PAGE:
In the financial press you hear a lot of talk about “the market”: the market is up, the market is down, the market is jittery, and so on. Sometimes they’ll cite a specific index, such as the Dow Jones Industrial Average or Standard & Poor’s 500, using them as shorthand for the stock market as a whole.
This is a generalization, of course. There is no single monolithic “stock market” that tracks the performance of all publicly traded companies. What happens with one company’s stock price may not be happening with others—even within the big indexes.
For example, the S&P 500 Index rose 19.81% in 1999: the peak of the dot-com bubble. According to Standard & Poor’s sector research, the tech sector of the S&P Index went up a whopping 98.27% that year while boring sectors like consumer staples and utilities actually went down. “The market” had a great year, but a tech-heavy portfolio fared much better than a portfolio invested in old economy stocks. The reverse was true the next year, when the tech bubble popped and S&P’s tech sector dropped over 40% while banks, utilities, and staples went shooting up.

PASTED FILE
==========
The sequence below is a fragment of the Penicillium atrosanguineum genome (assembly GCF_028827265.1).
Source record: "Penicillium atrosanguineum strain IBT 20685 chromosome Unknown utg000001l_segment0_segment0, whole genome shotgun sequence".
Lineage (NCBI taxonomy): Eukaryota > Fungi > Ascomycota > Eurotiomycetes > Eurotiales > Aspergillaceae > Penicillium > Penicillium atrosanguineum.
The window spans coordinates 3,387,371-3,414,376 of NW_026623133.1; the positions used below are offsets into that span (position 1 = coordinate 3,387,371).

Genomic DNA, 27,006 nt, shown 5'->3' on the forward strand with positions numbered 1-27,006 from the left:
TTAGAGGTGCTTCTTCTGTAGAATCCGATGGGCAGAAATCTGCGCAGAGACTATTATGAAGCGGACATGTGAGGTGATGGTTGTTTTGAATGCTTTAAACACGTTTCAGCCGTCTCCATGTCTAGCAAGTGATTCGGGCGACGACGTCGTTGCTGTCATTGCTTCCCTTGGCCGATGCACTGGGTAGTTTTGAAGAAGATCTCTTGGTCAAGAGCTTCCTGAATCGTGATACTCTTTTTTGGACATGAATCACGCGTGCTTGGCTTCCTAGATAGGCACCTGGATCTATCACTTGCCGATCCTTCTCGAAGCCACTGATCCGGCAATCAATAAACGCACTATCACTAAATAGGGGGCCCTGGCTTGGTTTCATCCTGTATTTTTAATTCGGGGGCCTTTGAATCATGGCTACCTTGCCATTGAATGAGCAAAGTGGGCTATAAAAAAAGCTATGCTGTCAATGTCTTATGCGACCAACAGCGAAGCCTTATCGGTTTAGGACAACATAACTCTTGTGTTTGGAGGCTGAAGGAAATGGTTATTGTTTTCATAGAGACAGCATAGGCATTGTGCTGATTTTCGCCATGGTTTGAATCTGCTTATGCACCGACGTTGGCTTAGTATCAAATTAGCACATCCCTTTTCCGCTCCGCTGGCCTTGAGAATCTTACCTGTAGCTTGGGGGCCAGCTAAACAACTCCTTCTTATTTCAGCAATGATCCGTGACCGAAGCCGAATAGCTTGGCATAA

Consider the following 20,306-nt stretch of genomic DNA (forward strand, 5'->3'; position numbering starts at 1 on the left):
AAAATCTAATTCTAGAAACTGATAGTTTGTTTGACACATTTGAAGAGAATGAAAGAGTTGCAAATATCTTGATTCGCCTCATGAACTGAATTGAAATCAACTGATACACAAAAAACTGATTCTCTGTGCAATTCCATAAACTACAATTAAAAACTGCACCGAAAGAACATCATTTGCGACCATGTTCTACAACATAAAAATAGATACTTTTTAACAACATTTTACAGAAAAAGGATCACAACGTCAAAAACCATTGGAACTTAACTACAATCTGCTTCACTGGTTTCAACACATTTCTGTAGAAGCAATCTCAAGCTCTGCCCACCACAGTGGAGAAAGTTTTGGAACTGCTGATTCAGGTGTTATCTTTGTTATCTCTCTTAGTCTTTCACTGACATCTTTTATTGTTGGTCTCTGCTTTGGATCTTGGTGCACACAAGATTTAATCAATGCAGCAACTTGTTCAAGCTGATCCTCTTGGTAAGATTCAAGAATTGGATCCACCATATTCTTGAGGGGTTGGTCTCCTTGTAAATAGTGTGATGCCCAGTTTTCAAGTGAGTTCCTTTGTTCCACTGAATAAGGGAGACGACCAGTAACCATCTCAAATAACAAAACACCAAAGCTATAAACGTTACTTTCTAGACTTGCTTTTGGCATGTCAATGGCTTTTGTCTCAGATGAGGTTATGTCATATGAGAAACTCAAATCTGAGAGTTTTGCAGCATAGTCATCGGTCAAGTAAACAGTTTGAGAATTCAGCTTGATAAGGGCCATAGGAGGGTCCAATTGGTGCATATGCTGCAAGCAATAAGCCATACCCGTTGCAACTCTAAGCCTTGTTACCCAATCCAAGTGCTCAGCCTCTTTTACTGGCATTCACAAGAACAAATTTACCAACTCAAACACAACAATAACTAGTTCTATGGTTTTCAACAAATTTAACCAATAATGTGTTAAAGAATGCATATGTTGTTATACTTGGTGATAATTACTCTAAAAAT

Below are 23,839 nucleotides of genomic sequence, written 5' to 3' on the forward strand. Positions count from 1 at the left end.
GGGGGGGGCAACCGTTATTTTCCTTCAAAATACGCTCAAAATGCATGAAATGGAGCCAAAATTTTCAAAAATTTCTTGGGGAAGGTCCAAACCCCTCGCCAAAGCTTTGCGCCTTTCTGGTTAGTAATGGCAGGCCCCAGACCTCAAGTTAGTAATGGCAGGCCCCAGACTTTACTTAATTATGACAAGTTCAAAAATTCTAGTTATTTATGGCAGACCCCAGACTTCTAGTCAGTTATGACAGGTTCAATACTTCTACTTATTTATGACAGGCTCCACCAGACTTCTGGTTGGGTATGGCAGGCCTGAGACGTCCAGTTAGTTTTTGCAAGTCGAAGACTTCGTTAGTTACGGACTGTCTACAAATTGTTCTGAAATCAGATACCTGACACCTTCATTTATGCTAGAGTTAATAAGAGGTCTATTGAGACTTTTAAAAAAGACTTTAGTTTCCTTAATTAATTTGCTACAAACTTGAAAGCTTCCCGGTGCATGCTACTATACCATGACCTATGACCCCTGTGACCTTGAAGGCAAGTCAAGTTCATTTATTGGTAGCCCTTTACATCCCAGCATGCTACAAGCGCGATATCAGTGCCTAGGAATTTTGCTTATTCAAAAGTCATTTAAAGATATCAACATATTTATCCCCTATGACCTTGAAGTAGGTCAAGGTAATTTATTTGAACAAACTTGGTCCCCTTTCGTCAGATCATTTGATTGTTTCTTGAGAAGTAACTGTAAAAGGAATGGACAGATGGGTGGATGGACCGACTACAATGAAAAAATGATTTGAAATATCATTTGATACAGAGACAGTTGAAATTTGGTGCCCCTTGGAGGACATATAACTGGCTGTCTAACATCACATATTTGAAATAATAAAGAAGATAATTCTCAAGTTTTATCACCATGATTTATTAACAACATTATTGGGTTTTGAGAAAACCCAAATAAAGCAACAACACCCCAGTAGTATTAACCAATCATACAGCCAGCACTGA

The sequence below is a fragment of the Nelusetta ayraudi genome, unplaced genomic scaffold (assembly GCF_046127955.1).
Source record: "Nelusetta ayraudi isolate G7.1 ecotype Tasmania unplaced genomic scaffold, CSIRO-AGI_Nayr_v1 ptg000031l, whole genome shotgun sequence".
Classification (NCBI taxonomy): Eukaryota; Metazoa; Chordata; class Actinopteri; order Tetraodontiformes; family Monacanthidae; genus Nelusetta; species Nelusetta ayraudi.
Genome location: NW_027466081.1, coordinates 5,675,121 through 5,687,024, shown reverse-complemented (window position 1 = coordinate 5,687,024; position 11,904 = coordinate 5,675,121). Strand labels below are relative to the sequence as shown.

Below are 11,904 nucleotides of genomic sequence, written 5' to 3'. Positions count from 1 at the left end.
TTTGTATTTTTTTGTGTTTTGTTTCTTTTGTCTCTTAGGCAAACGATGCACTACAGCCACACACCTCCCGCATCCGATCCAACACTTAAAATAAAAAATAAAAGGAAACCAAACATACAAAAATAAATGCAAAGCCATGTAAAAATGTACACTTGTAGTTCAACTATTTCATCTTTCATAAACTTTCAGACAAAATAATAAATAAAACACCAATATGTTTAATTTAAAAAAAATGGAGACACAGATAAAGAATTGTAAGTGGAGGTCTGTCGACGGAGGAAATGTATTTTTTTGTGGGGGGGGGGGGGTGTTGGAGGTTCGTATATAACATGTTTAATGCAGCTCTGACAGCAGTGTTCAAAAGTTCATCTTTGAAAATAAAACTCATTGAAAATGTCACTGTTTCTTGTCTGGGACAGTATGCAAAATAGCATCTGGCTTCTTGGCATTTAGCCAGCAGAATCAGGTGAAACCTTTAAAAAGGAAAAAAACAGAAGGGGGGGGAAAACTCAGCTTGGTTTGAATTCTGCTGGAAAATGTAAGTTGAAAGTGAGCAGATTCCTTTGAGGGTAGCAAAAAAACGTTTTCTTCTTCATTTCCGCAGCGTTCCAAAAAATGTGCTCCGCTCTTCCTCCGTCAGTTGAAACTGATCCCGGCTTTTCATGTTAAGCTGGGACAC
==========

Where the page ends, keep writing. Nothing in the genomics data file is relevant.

We find S&P’s index to be a useful barometer for the stock market as a whole and are sometimes guilty of using it as a generalization for all stocks. But it’s important to remember that the index is still made up of individual stocks, each with their own story.
Sometimes when you average all of those stocks together some compelling stories can get lost in the mix. Some advisors recommend a broad-based index approach, hoping that overperforming stocks will balance out underperforming stocks. While there is a time and place for indexing, we would really just prefer to own the overperforming stocks and try to leave the others out of it. Obviously this is not really feasible—we cannot know in advance which stocks will do well. However, we believe we can try.
As contrarian investors, we are interested specifically in stocks that look like they have the potential to buck the trend of the market. When there’s a stampede, we prefer to be running the other way. So it’s little surprise that some of our favorite holdings may be up when the indexes are down (or, unfortunately, vice versa.)
At 228 Main, we often deal with generalizations about the market because of the broad scope of our writings. If you want to talk specifics, call or email us and we’ll see if we can help.
The opinions voiced in this material are for general information only and are not intended to provide specific advice or recommendations for any individual. To determine which investment(s) may be appropriate for you, consult your financial advisor prior to investing. All performance referenced is historical and is no guarantee of future results. All indices are unmanaged and may not be invested into directly.